Mary showed them the empty kettle. Without further word, they stood and handed their empty bowls to Mary. Then they turned and went out the door. The buffalo robe flapped behind them.
David sat on his stool. His knees were shaking. Mary’s face registered disgust. Rissy began to cry. “To … to spoil our nice Thanksgiving. The mean things! We even forgot to give thanks.”
“And we had thanks to give. They might have harmed us,” said her mother. “Why did you admit you had no gun, David? They could have killed us.”
David smiled wanly. “They knew. They did not see any firearms. They could have overpowered us, had I had a gun.”
“They got their old stomachs full.” Rissy felt of her own stomach.
Mary Johnston put the bowls into a pan, rinsed out the black pot, and after filling it with clean water, put it over the fire to heat. “They did look quite healthy, didn’t they?” she said.
“We don’t even have enough to eat on Thanksgiving Day. I wish we were back in Boston.”
“Rissy.” Her father and mother both spoke together. She threw herself in her mother’s arms.
To save fuel, they went to bed. Rissy and her mother knit on the socks while David told stories of the settlers who went to new lands for religious freedom. Rissy almost forgot her desire for more food.
Then, without warning, the two Indians came again into the dugout. They stalked into the room, carrying the stiff carcass of a young deer. Hurriedly, the white people crawled out of bed and put on their shoes. The small animal filled one side of the room. Without a word the Indians tied its hind legs with a rawhide thong; then stood on the upended log stump that had been Rissy’s seat at dinner and passed the thong over the rafters. The deer swayed gently and starkly. David Johnstone’s face seemed to grow less colorless, his eyes began to shine. Mary clasped her hands in front of her and her lips trembled. Rissy’s mouth was wide open in amazement, and her thin hands were shaking.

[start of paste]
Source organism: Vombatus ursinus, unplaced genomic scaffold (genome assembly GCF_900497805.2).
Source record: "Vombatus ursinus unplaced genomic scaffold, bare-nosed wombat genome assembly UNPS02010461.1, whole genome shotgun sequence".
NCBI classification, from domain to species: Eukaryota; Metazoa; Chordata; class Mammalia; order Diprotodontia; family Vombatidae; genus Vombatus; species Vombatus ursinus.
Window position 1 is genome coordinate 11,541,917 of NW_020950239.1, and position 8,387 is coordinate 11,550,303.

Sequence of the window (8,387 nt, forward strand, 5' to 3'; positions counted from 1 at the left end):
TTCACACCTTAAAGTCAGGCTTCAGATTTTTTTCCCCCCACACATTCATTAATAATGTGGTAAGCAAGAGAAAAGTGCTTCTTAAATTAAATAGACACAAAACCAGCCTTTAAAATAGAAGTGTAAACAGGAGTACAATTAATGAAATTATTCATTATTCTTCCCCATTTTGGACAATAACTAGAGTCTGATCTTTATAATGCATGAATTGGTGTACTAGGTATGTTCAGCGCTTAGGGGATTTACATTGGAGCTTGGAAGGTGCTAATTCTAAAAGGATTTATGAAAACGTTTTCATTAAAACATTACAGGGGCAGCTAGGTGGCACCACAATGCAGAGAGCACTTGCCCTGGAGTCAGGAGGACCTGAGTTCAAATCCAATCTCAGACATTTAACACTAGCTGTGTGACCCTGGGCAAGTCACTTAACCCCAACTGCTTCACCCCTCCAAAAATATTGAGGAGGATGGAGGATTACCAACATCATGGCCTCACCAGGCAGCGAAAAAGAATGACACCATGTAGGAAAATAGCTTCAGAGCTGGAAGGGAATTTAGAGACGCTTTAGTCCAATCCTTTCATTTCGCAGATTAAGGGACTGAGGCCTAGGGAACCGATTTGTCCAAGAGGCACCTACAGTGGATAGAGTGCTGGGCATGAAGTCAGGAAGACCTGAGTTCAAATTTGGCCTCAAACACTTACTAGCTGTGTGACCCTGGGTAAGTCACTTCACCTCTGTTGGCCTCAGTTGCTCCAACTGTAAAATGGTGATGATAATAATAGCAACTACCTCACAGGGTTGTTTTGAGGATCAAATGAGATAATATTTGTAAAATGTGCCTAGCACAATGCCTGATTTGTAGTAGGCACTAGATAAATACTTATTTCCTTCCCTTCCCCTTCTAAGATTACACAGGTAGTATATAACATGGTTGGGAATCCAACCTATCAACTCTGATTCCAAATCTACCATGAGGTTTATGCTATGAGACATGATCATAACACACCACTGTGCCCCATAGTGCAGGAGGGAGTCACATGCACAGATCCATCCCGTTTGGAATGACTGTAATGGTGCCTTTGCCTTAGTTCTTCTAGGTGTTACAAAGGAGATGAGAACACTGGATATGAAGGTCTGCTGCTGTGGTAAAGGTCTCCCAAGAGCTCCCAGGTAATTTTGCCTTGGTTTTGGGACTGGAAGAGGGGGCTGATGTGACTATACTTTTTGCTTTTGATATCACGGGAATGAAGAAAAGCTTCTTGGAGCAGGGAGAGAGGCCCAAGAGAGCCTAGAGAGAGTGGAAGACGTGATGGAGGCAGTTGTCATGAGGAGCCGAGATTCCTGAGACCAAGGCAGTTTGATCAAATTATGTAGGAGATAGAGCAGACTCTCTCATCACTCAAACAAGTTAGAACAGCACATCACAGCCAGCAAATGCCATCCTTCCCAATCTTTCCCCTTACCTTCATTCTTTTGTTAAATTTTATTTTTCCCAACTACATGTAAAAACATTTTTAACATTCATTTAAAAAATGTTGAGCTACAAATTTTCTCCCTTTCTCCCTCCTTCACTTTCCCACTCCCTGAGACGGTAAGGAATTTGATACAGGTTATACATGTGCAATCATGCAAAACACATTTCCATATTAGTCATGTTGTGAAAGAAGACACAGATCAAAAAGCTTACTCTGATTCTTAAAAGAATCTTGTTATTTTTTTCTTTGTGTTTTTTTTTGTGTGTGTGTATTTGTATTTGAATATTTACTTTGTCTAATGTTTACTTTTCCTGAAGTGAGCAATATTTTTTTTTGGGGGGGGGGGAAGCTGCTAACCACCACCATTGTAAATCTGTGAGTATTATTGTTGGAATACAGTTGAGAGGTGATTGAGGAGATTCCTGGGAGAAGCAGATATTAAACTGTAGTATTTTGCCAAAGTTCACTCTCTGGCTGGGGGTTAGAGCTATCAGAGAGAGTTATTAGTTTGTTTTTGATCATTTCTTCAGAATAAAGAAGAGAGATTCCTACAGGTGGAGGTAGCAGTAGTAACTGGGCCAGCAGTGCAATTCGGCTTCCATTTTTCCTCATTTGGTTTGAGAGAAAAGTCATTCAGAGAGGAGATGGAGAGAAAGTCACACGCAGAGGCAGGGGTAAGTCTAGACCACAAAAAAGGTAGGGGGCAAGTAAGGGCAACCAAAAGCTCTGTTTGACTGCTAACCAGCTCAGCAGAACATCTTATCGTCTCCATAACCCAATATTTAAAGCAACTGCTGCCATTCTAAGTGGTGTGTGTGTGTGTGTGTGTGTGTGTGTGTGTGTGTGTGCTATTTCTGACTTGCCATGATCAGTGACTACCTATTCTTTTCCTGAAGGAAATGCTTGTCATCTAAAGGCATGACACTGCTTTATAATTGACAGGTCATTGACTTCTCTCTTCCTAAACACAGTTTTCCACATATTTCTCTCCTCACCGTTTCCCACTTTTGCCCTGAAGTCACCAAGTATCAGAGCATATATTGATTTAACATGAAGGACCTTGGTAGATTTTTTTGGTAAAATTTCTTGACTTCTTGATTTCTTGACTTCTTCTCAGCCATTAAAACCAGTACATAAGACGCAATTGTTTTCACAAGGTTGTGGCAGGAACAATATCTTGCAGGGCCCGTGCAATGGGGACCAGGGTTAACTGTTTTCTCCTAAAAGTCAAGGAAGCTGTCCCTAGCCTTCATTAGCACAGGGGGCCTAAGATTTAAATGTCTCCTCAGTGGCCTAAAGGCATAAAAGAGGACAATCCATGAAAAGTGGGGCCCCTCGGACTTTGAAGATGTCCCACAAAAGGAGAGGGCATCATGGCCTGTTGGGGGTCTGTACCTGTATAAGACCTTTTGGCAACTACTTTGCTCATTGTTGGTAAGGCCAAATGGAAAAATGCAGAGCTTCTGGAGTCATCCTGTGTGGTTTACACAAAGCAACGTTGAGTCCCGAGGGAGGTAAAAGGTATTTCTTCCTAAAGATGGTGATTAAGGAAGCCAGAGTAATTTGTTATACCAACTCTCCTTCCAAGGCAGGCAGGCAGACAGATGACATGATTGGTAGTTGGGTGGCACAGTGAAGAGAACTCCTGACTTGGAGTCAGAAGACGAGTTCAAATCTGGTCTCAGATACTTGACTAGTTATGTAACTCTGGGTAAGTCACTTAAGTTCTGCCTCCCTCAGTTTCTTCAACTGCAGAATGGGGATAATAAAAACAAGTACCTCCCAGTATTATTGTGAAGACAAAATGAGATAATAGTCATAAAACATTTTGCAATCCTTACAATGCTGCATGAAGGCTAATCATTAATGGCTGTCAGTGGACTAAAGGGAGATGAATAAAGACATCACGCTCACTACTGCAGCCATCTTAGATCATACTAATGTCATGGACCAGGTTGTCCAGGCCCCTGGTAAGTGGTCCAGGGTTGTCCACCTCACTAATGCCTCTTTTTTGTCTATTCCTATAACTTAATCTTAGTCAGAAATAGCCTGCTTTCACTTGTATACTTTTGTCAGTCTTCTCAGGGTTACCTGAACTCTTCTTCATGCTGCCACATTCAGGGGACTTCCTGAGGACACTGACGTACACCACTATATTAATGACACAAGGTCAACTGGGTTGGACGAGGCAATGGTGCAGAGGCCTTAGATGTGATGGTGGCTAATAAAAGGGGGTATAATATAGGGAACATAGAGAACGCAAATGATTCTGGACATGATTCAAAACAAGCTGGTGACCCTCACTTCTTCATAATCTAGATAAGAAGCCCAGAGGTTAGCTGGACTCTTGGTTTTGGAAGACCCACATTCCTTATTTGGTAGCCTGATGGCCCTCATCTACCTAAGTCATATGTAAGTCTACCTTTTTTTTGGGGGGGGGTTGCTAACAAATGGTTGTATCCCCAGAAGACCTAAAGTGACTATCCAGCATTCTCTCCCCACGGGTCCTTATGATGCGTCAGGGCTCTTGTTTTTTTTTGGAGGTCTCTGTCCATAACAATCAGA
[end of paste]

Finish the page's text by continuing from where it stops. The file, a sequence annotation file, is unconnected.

The first Indian held out his hand. “You friend. You no kill Indians. White man need meat. Makum strong.”
The second Indian gesticulated, pointing first at the deer and then at the girl. “No gun. No kill venison like Indian can. Venison good for sick papoose. Wynno papoose – no let sick. White man no fat. Squaw no fat. Give all food to Indian. Now Indian give food.” They grinned and nodded their heads vigorously. Then they were gone.
“Wait.” David ran through the door to thank them, but they had disappeared into the forest. He joined his family who stood watching the dangling deer.
“Heavenly Father,” he said softly, “we thank Thee for this day.”
“Amen,” said Mary, and Rissy said it, too, but her mind was on the deer.
“Mamma. How long will it take to cook it?” she asked.